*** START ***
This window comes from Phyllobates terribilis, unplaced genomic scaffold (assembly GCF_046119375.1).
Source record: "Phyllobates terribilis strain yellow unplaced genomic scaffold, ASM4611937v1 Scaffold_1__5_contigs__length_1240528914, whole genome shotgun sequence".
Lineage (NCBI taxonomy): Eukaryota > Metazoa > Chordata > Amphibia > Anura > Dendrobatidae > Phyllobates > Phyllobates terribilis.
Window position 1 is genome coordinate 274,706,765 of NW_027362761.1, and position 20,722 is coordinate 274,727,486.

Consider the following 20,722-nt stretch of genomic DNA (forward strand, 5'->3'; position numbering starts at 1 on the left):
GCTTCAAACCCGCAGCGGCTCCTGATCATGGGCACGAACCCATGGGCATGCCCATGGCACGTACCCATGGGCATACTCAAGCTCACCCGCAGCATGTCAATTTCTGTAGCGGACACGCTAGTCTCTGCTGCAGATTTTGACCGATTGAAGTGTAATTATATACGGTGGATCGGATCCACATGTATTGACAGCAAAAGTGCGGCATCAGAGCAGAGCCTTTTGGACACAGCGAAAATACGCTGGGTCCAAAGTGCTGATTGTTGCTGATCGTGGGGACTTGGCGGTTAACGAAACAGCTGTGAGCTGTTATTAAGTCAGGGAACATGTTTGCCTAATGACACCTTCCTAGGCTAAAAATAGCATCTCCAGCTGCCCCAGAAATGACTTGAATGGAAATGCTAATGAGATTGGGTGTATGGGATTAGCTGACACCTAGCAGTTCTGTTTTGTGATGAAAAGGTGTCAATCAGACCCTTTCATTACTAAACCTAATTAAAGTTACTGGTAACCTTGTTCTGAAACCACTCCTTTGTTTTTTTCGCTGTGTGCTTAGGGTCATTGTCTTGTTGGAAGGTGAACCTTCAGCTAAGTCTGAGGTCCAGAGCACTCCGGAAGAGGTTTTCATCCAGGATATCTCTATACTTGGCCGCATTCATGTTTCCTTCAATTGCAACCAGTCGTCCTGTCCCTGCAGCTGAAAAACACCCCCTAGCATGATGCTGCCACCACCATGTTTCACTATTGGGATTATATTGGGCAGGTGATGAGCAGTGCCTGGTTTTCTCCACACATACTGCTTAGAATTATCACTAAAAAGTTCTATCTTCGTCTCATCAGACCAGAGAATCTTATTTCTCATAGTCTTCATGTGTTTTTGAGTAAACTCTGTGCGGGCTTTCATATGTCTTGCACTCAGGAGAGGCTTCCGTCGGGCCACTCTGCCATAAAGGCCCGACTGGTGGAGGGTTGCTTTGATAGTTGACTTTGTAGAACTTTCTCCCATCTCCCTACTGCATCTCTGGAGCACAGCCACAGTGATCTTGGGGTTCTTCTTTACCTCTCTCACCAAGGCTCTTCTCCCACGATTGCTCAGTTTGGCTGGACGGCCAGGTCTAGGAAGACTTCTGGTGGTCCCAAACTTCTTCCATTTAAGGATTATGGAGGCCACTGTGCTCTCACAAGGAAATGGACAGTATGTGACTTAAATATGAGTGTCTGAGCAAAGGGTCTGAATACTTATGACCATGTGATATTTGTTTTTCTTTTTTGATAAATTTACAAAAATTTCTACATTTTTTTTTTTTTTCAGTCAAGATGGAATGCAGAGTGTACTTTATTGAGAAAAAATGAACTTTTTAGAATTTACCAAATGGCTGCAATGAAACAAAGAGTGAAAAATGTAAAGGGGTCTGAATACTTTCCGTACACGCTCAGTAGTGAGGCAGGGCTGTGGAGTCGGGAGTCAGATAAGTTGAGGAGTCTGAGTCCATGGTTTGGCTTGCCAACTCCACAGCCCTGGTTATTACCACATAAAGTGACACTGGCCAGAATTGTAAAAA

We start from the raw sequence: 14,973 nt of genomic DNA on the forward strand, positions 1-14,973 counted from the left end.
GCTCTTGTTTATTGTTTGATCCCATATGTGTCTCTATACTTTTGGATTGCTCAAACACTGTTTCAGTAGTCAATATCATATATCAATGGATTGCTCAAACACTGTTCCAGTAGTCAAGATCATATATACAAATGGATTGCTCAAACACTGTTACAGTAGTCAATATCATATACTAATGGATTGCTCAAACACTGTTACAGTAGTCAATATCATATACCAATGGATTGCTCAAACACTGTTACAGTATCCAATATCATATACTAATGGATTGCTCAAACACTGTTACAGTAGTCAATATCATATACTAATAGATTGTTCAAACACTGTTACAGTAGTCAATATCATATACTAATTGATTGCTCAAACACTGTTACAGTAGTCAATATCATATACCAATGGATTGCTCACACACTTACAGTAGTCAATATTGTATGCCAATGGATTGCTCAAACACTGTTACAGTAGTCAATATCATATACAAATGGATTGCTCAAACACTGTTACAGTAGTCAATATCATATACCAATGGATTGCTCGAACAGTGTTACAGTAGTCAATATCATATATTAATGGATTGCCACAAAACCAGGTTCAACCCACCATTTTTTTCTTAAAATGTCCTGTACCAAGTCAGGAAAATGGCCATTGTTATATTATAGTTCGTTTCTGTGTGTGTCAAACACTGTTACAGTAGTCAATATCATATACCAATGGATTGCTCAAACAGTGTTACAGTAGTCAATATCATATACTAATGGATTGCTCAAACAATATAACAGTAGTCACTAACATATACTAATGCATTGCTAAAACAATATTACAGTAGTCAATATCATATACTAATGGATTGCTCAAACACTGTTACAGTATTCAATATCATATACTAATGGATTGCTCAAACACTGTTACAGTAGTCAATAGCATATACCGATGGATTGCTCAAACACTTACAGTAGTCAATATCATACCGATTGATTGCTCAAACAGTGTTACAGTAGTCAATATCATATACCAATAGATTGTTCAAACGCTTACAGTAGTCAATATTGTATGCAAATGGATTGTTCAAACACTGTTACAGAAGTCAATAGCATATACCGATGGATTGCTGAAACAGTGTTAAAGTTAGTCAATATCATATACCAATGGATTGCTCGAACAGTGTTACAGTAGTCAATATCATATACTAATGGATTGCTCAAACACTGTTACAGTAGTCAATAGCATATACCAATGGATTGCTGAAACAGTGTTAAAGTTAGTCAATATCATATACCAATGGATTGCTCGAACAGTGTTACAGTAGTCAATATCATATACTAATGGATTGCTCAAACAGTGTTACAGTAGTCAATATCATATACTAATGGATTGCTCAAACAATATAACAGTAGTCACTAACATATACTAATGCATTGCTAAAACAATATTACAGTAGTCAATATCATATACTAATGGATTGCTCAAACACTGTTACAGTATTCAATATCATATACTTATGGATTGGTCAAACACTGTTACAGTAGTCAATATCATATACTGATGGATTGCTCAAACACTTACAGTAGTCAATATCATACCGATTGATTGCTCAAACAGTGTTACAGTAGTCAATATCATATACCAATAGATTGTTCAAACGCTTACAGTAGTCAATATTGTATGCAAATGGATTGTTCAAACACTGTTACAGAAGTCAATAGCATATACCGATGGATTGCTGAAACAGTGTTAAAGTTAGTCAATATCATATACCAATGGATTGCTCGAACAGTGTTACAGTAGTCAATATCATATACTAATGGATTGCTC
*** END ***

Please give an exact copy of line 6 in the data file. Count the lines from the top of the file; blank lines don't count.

GCTTCAAACCCGCAGCGGCTCCTGATCATGGGCACGAACCCATGGGCATGCCCATGGCACGTACCCATGGGCATACTCAAGCTCACCCGCAGCATGTCAATTTCTGTAGCGGACACGCTAGTCTCTGCTGCAGATTTTGACCGATTGAAGTGTAATTATATACGGTGGATCGGATCCACATGTATTGACAGCAAAAGTGCGGCATCAGAGCAGAGCCTTTTGGACACAGCGAAAATACGCTGGGTCCAAAGTGCTGATTGTTGCTGATCGTGGGGACTTGGCGGTTAACGAAACAGCTGTGAGCTGTTATTAAGTCAGGGAACATGTTTGCCTAATGACACCTTCCTAGGCTAAAAATAGCATCTCCAGCTGCCCCAGAAATGACTTGAATGGAAATGCTAATGAGATTGGGTGTATGGGATTAGCTGACACCTAGCAGTTCTGTTTTGTGATGAAAAGGTGTCAATCAGACCCTTTCATTACTAAACCTAATTAAAGTTACTGGTAACCTTGTTCTGAAACCACTCCTTTGTTTTTTTCGCTGTGTGCTTAGGGTCATTGTCTTGTTGGAAGGTGAACCTTCAGCTAAGTCTGAGGTCCAGAGCACTCCGGAAGAGGTTTTCATCCAGGATATCTCTATACTTGGCCGCATTCATGTTTCCTTCAATTGCAACCAGTCGTCCTGTCCCTGCAGCTGAAAAACACCCCCTAGCATGATGCTGCCACCACCATGTTTCACTATTGGGATTATATTGGGCAGGTGATGAGCAGTGCCTGGTTTTCTCCACACATACTGCTTAGAATTATCACTAAAAAGTTCTATCTTCGTCTCATCAGACCAGAGAATCTTATTTCTCATAGTCTTCATGTGTTTTTGAGTAAACTCTGTGCGGGCTTTCATATGTCTTGCACTCAGGAGAGGCTTCCGTCGGGCCACTCTGCCATAAAGGCCCGACTGGTGGAGGGTTGCTTTGATAGTTGACTTTGTAGAACTTTCTCCCATCTCCCTACTGCATCTCTGGAGCACAGCCACAGTGATCTTGGGGTTCTTCTTTACCTCTCTCACCAAGGCTCTTCTCCCACGATTGCTCAGTTTGGCTGGACGGCCAGGTCTAGGAAGACTTCTGGTGGTCCCAAACTTCTTCCATTTAAGGATTATGGAGGCCACTGTGCTCTCACAAGGAAATGGACAGTATGTGACTTAAATATGAGTGTCTGAGCAAAGGGTCTGAATACTTATGACCATGTGATATTTGTTTTTCTTTTTTGATAAATTTACAAAAATTTCTACATTTTTTTTTTTTTTCAGTCAAGATGGAATGCAGAGTGTACTTTATTGAGAAAAAATGAACTTTTTAGAATTTACCAAATGGCTGCAATGAAACAAAGAGTGAAAAATGTAAAGGGGTCTGAATACTTTCCGTACACGCTCAGTAGTGAGGCAGGGCTGTGGAGTCGGGAGTCAGATAAGTTGAGGAGTCTGAGTCCATGGTTTGGCTTGCCAACTCCACAGCCCTGGTTATTACCACATAAAGTGACACTGGCCAGAATTGTAAAAA